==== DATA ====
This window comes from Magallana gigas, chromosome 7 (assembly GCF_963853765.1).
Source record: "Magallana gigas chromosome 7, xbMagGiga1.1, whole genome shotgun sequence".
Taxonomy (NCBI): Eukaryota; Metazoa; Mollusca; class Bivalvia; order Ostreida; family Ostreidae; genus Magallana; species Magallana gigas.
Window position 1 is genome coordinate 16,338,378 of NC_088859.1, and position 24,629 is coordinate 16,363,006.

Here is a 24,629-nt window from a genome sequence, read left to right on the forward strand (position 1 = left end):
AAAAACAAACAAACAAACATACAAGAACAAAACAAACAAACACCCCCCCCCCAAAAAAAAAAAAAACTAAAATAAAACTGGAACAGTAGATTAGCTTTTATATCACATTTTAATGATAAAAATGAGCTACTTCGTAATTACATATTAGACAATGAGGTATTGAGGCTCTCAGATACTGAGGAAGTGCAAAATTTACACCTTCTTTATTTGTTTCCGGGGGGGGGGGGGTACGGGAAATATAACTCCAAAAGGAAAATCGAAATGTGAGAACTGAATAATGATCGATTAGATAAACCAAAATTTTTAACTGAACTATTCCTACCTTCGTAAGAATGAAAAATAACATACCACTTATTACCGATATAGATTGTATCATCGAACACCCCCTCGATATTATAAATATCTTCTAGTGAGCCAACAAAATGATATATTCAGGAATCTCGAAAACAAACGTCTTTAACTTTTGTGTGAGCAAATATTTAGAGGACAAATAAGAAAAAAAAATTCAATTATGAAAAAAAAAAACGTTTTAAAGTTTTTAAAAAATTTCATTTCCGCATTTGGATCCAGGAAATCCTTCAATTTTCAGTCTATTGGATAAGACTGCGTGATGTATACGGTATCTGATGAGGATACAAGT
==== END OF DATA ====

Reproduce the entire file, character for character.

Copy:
This window comes from Magallana gigas, chromosome 7 (assembly GCF_963853765.1).
Source record: "Magallana gigas chromosome 7, xbMagGiga1.1, whole genome shotgun sequence".
Taxonomy (NCBI): Eukaryota; Metazoa; Mollusca; class Bivalvia; order Ostreida; family Ostreidae; genus Magallana; species Magallana gigas.
Window position 1 is genome coordinate 16,338,378 of NC_088859.1, and position 24,629 is coordinate 16,363,006.

Here is a 24,629-nt window from a genome sequence, read left to right on the forward strand (position 1 = left end):
AAAAACAAACAAACAAACATACAAGAACAAAACAAACAAACACCCCCCCCCCAAAAAAAAAAAAAACTAAAATAAAACTGGAACAGTAGATTAGCTTTTATATCACATTTTAATGATAAAAATGAGCTACTTCGTAATTACATATTAGACAATGAGGTATTGAGGCTCTCAGATACTGAGGAAGTGCAAAATTTACACCTTCTTTATTTGTTTCCGGGGGGGGGGGGGTACGGGAAATATAACTCCAAAAGGAAAATCGAAATGTGAGAACTGAATAATGATCGATTAGATAAACCAAAATTTTTAACTGAACTATTCCTACCTTCGTAAGAATGAAAAATAACATACCACTTATTACCGATATAGATTGTATCATCGAACACCCCCTCGATATTATAAATATCTTCTAGTGAGCCAACAAAATGATATATTCAGGAATCTCGAAAACAAACGTCTTTAACTTTTGTGTGAGCAAATATTTAGAGGACAAATAAGAAAAAAAAATTCAATTATGAAAAAAAAAAACGTTTTAAAGTTTTTAAAAAATTTCATTTCCGCATTTGGATCCAGGAAATCCTTCAATTTTCAGTCTATTGGATAAGACTGCGTGATGTATACGGTATCTGATGAGGATACAAGT